We like to think of innovation as being at the confluence of technical feasibility, business viability, and human values.
However, while most organizations possess the business knowledge and technical skills to execute and produce incremental innovations, we’ve learned through our work that many still lack the human component. That is the value of design: it brings people into the equation by listening to and empathizing with them. A culture of design improves organizational capacity to find the right problems (as opposed to just problem solving) and spurs creativity; it is the secret to reliably generating innovations previously out of mind and out of reach.
There are several foundational “micro-elements” we’ve identified as being necessary to foster design-led cultures of innovation, but it boils down to three pillars — people, process, and place.
The first pillar refers to having people with the right skill sets and mindset in the organization.
To make design effective, organizations need people with the right skillsets. That means designers who know how to generate ideas and how to turn them into realities; designers who can do user research and know how to use the latest software to create wireframes.
In addition to an adequate design skillset, individuals throughout the company need to strive towards embracing a design mind-set. A Fast Company Article, called 4 Myths About Apple Design, From An Ex-Apple Designer, said that the secret to its success is not that Apple has the most designers or best designers, but the fact that the entire organization has a design mind-set. It is not one or the other, but both.
“It’s actually the … culture, and the way the organization is structured to appreciate and support design. Everybody there is thinking about UX and design, not just the designers. And that’s what makes everything about the product so much better . . . much more than any individual designer or design team.”
However, before an organization sets out to be more design-centric and innovative, there must be executive support to enable the necessary changes. Innovation is bottom up, middle out, and top down, but backing from the decision makers is necessary before everything else can fall into place.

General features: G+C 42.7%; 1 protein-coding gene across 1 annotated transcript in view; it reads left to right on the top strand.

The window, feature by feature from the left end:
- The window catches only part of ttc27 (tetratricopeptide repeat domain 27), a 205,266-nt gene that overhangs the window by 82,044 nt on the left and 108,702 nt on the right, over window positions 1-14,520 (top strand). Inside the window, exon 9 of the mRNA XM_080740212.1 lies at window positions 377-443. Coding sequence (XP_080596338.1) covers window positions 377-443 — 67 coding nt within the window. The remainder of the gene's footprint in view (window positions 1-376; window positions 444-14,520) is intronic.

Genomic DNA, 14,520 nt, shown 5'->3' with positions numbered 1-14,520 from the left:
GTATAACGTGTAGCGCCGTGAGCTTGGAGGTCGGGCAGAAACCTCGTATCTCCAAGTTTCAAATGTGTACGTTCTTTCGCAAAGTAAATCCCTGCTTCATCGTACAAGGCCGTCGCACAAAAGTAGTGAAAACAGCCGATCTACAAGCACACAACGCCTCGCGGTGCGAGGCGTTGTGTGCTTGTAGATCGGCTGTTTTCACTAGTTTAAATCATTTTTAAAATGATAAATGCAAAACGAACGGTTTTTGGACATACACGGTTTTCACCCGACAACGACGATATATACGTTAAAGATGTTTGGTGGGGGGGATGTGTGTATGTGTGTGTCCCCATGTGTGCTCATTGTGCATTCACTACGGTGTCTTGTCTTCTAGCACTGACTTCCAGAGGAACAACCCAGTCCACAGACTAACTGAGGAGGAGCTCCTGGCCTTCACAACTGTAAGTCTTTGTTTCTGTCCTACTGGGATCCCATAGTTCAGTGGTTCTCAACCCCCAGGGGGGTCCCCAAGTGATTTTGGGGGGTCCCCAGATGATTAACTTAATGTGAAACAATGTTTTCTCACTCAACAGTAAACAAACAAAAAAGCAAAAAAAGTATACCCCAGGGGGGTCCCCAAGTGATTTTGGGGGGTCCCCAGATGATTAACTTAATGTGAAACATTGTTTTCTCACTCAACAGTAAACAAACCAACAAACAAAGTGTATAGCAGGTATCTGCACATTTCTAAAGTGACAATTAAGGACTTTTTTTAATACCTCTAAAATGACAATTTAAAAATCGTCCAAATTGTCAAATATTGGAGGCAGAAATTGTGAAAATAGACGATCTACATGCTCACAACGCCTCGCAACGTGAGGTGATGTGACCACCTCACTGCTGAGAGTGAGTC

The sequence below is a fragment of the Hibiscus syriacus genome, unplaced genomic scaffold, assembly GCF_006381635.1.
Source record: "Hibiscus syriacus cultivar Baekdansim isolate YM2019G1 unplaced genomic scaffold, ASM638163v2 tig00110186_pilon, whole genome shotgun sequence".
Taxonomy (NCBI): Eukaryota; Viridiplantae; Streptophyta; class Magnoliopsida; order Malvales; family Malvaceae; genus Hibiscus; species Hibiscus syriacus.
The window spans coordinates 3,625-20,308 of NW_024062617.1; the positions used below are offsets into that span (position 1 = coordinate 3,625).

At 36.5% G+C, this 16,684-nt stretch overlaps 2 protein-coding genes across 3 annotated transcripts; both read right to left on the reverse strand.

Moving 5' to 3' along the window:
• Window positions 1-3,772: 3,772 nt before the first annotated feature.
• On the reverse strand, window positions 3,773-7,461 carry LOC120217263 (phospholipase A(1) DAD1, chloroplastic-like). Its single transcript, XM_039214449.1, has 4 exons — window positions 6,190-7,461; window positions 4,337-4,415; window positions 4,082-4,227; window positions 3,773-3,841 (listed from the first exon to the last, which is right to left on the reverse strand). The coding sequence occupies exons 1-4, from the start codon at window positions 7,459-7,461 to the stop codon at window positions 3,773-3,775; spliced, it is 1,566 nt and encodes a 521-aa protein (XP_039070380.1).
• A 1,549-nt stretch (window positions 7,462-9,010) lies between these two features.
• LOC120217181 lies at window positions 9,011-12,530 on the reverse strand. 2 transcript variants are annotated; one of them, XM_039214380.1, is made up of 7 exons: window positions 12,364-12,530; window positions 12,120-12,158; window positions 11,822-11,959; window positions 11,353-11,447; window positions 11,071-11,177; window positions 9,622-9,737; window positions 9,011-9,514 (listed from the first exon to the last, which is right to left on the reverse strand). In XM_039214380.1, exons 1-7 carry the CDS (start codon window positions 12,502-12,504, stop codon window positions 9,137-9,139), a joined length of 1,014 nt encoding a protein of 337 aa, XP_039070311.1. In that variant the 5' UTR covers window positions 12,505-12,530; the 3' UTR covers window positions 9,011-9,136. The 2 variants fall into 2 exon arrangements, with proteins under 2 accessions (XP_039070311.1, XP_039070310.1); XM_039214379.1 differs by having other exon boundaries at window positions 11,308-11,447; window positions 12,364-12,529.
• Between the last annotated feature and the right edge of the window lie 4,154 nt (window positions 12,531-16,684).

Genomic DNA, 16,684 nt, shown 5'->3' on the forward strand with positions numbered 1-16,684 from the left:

The second pillar refers to having processes in place that support innovation rather than impede it. It needs to start with empathy and include cross functional collaboration, prototyping, and fast iterations based on feedback from real users. These processes frame failure as an opportunity to learn rather than something to avoid. For example, a waterfall process that follows a strictly linear process, in which communication happens via specification documents passed between teams, could miss opportunities for innovation. Furthermore, new discoveries, and insights gathered at later stages of the project could be considered a failure on the part of the teams working in the early stages.
But we think of process as something beyond individual projects. These design principles can — and should — be applied at a much larger scale, touching all parts of the organization at every level.
The third and final pillar, place, refers to open, inspiring work spaces — both physical and virtual — that facilitate collaboration and celebrate creativity.
The architecture and design of the places in which we work influence how we behave in them. Siloed offices tell occupants to “be efficient”, whereas open floor plans with places to brainstorm ideas and plenty of common areas for meeting and mingling tell occupants to “be creative” and “collaborate”. Places can break down hierarchies and make connections with people from diverse disciplines — a type of radical collaboration is essential to innovation. Since collaboration increasingly happens virtually, organizations need the tools to make the best of this way of working together.
People, process, and place are all important in their own ways, but it is the interplay between all three that is the catalyst to fostering a design-led innovation culture. After all, talented designers will not be as impactful if using a process that excludes end users, and well-designed collaborative spaces that lack people with the right skill set or process know-how will not be fully utilized. When they develop in conjunction with each other, the three pillars add up to something greater than the sum of their parts, and innovation becomes the natural output.
Micro-elements of innovation
To help organizations better understand where they are along these dimensions, we created a free 15 minute survey that gauges what stage of innovation they are in, identifies barriers the organization faces, and provides strategic recommendations on how to move forward.
The assessment is based on the micro-elements of innovation that constitute people, process and place:
Under each of these elements, we provide 4 statements. The person taking the survey can select the statement that best describes his or her organization.
After the survey is complete, we provide an assessment that evaluates which level the organization is in, identifies barriers to innovation, and offers strategic recommendations.
We reviewed this framework with Jeneanne Rae, founder of Motiv Strategies and the Design Management Institute’s Design Value Index, and this is what she had to say:
“SAP’s Innovation Readiness Assessment offers tremendous value to organizations interested in harnessing the power of design to drive systemic innovation at their companies.”-
Next, we will delve into the details of the four stages of Innovation Culture, and the patterns in the data we see thus far.
Check out fosterinnovationculture.com to learn more.